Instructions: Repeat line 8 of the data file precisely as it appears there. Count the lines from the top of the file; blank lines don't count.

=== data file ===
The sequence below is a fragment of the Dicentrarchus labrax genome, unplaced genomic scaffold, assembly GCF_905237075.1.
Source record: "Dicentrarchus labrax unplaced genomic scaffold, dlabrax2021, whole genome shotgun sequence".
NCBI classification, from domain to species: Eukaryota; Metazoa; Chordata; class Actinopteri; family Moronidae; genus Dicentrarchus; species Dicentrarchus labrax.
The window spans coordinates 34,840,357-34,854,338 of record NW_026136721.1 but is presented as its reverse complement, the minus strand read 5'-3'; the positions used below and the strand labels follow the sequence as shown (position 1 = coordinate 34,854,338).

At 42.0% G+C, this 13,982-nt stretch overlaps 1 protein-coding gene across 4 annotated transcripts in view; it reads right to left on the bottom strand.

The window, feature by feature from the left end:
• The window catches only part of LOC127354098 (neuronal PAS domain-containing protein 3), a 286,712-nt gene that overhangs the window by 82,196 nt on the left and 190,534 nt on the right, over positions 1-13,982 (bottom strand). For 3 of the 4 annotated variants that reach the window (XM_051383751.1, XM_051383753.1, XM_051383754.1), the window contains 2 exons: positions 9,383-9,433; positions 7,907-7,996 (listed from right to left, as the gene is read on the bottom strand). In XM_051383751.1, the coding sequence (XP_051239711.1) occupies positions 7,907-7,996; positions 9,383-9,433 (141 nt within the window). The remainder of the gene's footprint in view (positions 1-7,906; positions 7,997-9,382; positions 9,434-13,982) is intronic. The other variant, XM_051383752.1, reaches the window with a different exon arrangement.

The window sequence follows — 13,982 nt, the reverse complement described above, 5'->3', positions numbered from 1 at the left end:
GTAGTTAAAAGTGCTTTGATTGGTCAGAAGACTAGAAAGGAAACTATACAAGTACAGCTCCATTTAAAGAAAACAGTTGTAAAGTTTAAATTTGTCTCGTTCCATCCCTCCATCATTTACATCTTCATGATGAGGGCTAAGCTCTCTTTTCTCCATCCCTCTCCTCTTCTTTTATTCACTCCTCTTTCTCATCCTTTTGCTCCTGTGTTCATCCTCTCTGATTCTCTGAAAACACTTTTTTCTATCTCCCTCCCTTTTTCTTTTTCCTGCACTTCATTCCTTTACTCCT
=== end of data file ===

The window sequence follows — 13,982 nt, the reverse complement described above, 5'->3', positions numbered from 1 at the left end: